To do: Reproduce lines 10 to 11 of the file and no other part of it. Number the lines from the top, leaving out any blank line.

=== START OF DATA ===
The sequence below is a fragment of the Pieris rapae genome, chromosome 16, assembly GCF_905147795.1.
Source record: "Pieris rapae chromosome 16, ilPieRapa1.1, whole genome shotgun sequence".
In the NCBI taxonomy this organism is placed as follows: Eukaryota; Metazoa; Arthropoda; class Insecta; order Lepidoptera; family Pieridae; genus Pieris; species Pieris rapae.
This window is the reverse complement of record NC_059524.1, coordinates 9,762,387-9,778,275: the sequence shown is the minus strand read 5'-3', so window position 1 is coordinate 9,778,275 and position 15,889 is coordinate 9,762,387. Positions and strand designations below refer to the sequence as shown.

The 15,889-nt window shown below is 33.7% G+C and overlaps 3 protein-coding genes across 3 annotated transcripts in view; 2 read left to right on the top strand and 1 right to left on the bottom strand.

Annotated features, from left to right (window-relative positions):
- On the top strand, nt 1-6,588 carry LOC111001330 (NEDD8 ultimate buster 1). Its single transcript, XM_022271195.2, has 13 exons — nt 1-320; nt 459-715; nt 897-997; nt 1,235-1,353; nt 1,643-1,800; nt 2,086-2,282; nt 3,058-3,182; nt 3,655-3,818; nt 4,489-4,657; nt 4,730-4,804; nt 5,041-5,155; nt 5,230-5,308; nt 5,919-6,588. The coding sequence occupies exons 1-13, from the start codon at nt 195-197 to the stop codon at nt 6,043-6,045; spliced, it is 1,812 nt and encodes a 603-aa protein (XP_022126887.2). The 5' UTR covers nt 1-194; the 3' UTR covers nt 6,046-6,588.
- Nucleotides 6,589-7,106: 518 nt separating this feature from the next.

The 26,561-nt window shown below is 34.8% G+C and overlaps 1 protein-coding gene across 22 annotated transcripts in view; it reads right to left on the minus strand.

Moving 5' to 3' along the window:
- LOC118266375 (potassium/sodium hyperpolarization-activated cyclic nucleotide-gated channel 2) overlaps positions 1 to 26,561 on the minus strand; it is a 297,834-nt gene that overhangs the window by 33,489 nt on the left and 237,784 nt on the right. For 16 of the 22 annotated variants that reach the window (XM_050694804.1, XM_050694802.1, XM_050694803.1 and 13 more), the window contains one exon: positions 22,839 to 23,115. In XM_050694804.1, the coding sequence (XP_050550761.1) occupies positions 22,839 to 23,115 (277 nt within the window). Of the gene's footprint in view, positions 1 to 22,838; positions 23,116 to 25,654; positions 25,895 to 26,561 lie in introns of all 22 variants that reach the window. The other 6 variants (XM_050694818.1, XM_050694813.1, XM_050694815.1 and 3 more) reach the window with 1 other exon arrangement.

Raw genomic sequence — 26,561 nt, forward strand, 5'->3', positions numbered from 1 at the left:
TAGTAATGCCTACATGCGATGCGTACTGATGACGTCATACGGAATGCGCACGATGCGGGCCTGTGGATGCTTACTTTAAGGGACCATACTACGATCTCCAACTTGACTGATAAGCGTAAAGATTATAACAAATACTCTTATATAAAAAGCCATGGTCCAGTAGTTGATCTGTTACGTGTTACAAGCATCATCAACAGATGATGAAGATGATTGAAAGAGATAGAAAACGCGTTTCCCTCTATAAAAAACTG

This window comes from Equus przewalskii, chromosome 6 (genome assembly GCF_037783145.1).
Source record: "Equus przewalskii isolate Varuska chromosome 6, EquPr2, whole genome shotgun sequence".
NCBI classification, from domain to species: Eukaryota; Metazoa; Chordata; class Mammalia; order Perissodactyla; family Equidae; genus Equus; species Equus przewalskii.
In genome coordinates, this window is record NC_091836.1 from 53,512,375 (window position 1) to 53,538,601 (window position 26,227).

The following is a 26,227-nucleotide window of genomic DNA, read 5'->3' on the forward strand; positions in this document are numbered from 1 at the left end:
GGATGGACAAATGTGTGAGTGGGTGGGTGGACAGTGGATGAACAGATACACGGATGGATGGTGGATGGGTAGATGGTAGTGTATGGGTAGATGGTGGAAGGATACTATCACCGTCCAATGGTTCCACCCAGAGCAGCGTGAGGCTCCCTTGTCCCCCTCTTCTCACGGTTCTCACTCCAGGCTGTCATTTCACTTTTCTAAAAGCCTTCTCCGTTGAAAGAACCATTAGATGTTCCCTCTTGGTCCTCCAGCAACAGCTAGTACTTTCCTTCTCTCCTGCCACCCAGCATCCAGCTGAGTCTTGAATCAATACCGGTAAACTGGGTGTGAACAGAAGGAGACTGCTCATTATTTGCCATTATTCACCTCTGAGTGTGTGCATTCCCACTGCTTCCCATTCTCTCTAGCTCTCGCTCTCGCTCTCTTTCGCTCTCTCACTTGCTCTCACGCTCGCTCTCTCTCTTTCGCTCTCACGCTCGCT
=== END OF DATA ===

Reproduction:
Moving 5' to 3' along the window:
- LOC118266375 (potassium/sodium hyperpolarization-activated cyclic nucleotide-gated channel 2) overlaps positions 1 to 26,561 on the minus strand; it is a 297,834-nt gene that overhangs the window by 33,489 nt on the left and 237,784 nt on the right. For 16 of the 22 annotated variants that reach the window (XM_050694804.1, XM_050694802.1, XM_050694803.1 and 13 more), the window contains one exon: positions 22,839 to 23,115. In XM_050694804.1, the coding sequence (XP_050550761.1) occupies positions 22,839 to 23,115 (277 nt within the window). Of the gene's footprint in view, positions 1 to 22,838; positions 23,116 to 25,654; positions 25,895 to 26,561 lie in introns of all 22 variants that reach the window. The other 6 variants (XM_050694818.1, XM_050694813.1, XM_050694815.1 and 3 more) reach the window with 1 other exon arrangement.